Here is the manual for the Canon EOS R3

john1970

EOS R3
CR Pro
Dec 27, 2015
540
692
Northeastern US
The camera buffer is fixed and is separate from the storage medium being written. Its depth does not change but the ability to clear it does depending on how fast the offloading is to the storage medium. The buffer will fill up faster with slow storage medium (SD) and clear faster with faster storage medium (CFX), and thus will appear to have a bigger "depth" with fast storage mediums.

It's probably a typo.
I hope it is a typo as well.
 

HenryL

EOS R3, R5
CR Pro
Apr 1, 2020
355
962
You

You're right but it also says that high data rate video cannot be used with SD cards. The C70 not only supports V90 cards, it requires them at high data rates. The R3 may support V90 cards but their speed advantage is apparently lost. That's what upsets me.
TLDR: I get what you mean now, thanks for clarifying, but that's an apples to oranges comparison.

The C70 is not moving near the amount of data in it's highest modes as the R3 in it's RAW modes. Seems like the same limitations as the R5 when getting in to the RAW video options or high frame rate 4k.

I don't do more than an occasional video clip, so maybe I'm reading the charts wrong, but this makes sense to me. The RAW data rates listed exceed or bump right up against the max sustained write speed of the ProGrade V90 SD cards (all but the lowest settings anyway). The highest rate for the C70 is 410Mbps/51.25MBps, much lower than R3 and well within even the V60 ProGrade cards. Hope I figured that all correctly...my maths is not strong ;)
 

perplex1

EOS M50
Sep 25, 2020
35
14
You

You're right but it also says that high data rate video cannot be used with SD cards. The C70 not only supports V90 cards, it requires them at high data rates. The R3 may support V90 cards but their speed advantage is apparently lost. That's what upsets me.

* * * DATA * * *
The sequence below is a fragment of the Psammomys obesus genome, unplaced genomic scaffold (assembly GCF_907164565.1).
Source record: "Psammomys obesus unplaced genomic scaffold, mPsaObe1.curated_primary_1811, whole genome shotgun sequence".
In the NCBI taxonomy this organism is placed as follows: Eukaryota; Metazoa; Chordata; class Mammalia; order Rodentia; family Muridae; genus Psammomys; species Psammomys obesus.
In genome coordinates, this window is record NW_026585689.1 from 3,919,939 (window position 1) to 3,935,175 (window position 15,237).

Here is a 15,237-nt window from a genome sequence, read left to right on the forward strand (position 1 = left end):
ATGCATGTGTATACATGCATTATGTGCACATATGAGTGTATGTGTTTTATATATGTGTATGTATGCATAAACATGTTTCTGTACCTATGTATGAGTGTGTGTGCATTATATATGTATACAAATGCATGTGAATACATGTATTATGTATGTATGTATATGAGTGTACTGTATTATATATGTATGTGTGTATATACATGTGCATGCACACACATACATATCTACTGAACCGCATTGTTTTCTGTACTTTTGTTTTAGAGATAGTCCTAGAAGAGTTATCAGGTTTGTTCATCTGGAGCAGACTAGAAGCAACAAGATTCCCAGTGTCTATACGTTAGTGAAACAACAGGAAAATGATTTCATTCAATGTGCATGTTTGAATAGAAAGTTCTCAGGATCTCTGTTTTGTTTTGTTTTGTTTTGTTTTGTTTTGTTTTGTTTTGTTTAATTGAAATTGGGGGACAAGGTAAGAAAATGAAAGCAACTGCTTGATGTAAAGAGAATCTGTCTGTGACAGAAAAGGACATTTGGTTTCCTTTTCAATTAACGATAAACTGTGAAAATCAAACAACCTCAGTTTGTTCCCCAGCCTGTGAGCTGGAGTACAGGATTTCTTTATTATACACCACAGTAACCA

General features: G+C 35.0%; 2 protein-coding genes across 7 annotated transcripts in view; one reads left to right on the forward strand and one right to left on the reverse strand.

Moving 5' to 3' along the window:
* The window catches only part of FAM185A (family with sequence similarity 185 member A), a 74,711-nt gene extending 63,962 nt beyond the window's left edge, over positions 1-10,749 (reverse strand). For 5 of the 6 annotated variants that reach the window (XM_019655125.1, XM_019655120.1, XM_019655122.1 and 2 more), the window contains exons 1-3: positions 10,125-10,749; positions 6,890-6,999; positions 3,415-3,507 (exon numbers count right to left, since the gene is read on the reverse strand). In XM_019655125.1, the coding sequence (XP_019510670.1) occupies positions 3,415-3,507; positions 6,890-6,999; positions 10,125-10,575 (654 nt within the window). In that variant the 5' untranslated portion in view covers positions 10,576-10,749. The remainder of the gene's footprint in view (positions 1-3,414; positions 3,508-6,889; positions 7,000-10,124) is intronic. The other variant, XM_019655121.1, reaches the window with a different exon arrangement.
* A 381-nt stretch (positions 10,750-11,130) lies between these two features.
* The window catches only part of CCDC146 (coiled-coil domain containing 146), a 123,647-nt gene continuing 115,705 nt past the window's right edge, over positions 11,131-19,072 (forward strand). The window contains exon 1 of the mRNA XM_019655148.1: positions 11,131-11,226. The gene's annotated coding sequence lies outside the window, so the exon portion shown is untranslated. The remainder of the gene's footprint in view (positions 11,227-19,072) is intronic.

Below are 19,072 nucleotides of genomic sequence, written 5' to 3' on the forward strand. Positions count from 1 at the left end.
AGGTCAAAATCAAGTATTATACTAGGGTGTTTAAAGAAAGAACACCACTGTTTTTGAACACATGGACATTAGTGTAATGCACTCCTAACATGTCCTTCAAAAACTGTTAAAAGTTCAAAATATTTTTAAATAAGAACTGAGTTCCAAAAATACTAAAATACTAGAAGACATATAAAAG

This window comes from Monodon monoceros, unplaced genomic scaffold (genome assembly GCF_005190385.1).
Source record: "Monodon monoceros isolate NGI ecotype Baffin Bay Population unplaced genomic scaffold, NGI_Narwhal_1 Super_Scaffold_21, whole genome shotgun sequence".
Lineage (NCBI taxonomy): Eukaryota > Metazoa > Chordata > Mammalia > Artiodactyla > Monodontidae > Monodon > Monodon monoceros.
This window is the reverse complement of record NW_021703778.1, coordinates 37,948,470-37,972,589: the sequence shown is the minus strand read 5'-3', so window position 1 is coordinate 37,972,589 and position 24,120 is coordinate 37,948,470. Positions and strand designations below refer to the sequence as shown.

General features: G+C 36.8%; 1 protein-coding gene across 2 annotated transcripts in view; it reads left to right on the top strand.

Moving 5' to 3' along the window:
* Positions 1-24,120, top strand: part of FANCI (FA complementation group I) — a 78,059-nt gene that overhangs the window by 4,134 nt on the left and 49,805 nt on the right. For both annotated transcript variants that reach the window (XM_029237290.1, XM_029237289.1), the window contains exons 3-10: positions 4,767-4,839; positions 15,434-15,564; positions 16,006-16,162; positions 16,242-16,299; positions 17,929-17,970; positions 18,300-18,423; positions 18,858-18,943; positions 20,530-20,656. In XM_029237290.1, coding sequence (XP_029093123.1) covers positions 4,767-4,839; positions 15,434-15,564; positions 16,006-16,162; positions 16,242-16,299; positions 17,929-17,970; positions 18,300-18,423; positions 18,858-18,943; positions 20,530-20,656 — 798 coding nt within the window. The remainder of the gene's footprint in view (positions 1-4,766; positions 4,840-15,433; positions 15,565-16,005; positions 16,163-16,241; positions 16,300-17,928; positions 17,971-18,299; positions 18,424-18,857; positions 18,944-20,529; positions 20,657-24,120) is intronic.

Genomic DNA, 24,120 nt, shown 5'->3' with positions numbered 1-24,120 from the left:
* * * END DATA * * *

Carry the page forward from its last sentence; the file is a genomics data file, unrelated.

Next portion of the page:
the c70 doesn't do raw. if it did, it would have the same disclaimer
 

Bob Howland

EOS R
CR Pro
Mar 25, 2012
824
489
TLDR: I get what you mean now, thanks for clarifying, but that's an apples to oranges comparison.

The C70 is not moving near the amount of data in it's highest modes as the R3 in it's RAW modes. Seems like the same limitations as the R5 when getting in to the RAW video options or high frame rate 4k.

I don't do more than an occasional video clip, so maybe I'm reading the charts wrong, but this makes sense to me. The RAW data rates listed exceed or bump right up against the max sustained write speed of the ProGrade V90 SD cards (all but the lowest settings anyway). The highest rate for the C70 is 410Mbps/51.25MBps, much lower than R3 and well within even the V60 ProGrade cards. Hope I figured that all correctly...my maths is not strong ;)
The R5 has the same limitation. Since I don't own an R5, I'd never encountered it before. Sorry folks.
 

Hector1970

EOS R
CR Pro
Mar 22, 2012
1,465
961
Thanks for your sarcastic answer. You must feel very clever.
I thought your post was interesting. The R3 being the only camera released in 2021 Seems actually quite surprising regardless of the supply chain / pandemic situation.
 
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Pixel

EOS RP
CR Pro
Sep 6, 2011
263
165
So I can't find anything about compatibility with EF lenses. Does the R3 not throttle H+ speed with older lenses a la the R5/6?
 

Bob Howland

EOS R
CR Pro
Mar 25, 2012
824
489
what are you trying to point out there?
Nothing of importance. Unlike a still image, the possible video resolutions are known. In the case of the C70, the maximum is 4096 x 2160, so that's the effective resolution of the sensor, 8.85MP. The data processing and storage requirements are probably a lot easier than constructing a 4096 X 2160 video from a 45MP sensor.
 
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john1970

EOS R3
CR Pro
Dec 27, 2015
540
692
Northeastern US
Memory card test in Canon EOS R3